Since its founding in 1985, The Center for Democracy — although its core budget is privately raised — often has worked with USAID in the development and implementation of democracy projects. In 1988, the Center launched the agency’s first comprehensive legislative modernization program in Latin America (in Guatemala). That project was followed by similar successes with the Legislative Assembly in Costa Rica in 1992-96 and the National Assembly of Nicaragua in 1992-98.
Election monitoring has been another focus of the foundation’s activity. Bipartisan teams of election observers have been fielded for elections in El Salvador (1985 and 1991), the Philippines (1985-86), the Bahamas (1987), Panama (1988-89), Honduras (1989), Nicaragua (1989-90), Costa Rica (1990), Poland (1990), Guatemala (1990-91) and Russia (1993, 1996, 2000). The Center also has recognized major contributions toward developing democratic societies worldwide through awarding periodically its prestigious International Democracy Medal.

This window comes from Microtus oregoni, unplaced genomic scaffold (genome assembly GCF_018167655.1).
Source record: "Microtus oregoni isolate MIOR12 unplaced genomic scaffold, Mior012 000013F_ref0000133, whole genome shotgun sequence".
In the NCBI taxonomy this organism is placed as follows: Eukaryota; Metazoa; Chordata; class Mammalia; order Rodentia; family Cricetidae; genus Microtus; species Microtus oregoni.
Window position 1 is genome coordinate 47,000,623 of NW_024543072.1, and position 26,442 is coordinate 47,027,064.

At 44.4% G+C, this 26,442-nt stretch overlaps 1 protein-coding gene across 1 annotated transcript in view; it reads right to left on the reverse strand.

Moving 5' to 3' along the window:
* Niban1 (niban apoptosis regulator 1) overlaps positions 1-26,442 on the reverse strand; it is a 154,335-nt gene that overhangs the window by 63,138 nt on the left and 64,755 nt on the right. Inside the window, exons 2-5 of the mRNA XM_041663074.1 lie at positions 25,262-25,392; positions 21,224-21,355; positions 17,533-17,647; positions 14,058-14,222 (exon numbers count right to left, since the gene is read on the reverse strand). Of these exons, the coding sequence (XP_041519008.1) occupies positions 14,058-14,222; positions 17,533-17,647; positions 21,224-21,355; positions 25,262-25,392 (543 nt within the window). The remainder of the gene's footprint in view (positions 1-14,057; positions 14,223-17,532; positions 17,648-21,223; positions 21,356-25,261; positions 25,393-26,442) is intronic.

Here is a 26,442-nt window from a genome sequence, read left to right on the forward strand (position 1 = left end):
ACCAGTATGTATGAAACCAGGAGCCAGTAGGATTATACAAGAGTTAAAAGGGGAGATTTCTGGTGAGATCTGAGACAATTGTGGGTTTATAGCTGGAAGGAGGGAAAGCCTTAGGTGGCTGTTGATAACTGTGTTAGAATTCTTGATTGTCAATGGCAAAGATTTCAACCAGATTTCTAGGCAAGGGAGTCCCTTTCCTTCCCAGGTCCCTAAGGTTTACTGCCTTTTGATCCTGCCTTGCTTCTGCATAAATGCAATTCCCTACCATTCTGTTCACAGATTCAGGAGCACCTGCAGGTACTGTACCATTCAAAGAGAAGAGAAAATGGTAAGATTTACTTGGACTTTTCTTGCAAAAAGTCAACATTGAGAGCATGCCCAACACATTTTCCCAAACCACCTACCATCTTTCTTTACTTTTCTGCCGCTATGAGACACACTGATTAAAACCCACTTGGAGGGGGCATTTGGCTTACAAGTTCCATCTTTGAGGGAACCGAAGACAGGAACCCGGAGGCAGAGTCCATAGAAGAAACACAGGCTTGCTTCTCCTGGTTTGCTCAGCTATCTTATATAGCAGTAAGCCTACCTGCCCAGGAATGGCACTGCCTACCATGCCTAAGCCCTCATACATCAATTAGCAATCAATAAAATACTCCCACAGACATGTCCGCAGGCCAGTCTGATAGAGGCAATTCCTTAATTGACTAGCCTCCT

Among others, recipients have included King Juan Carlos of Spain (2001); Vicente Fox, Mexico (2000); Patricio Aylwin, Chile (1993); Boris Yeltsin, Russia (1991); Oscar Arias, Costa Rica (1987); and Corazon Aquino, the Philippines (1986).
Last month, the Center joined with UT Austin and the American Bar Association in hosting a bilateral symposium for the judiciaries of the United States and Mexico, which was keynoted by U.S. Supreme Court Justice Stephen Breyer and his Mexican counterpart, Minister Sergio Salvador Aguirre. The affiliation agreement announced today will result in other such international conferences on the UT Austin campus.